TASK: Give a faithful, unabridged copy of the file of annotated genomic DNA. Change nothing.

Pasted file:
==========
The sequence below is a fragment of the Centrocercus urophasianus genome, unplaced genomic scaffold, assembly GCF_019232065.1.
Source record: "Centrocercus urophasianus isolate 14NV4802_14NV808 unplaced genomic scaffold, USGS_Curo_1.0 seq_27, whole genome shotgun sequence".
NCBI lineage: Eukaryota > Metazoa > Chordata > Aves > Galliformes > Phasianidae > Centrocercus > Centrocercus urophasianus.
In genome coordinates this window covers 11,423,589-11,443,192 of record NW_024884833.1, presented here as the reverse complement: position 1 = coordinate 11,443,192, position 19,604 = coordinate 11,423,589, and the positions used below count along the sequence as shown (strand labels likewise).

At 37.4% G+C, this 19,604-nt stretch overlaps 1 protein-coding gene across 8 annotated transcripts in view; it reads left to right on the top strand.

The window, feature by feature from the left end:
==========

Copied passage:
The sequence below is a fragment of the Centrocercus urophasianus genome, unplaced genomic scaffold, assembly GCF_019232065.1.
Source record: "Centrocercus urophasianus isolate 14NV4802_14NV808 unplaced genomic scaffold, USGS_Curo_1.0 seq_27, whole genome shotgun sequence".
NCBI lineage: Eukaryota > Metazoa > Chordata > Aves > Galliformes > Phasianidae > Centrocercus > Centrocercus urophasianus.
In genome coordinates this window covers 11,423,589-11,443,192 of record NW_024884833.1, presented here as the reverse complement: position 1 = coordinate 11,443,192, position 19,604 = coordinate 11,423,589, and the positions used below count along the sequence as shown (strand labels likewise).

At 37.4% G+C, this 19,604-nt stretch overlaps 1 protein-coding gene across 8 annotated transcripts in view; it reads left to right on the top strand.

The window, feature by feature from the left end: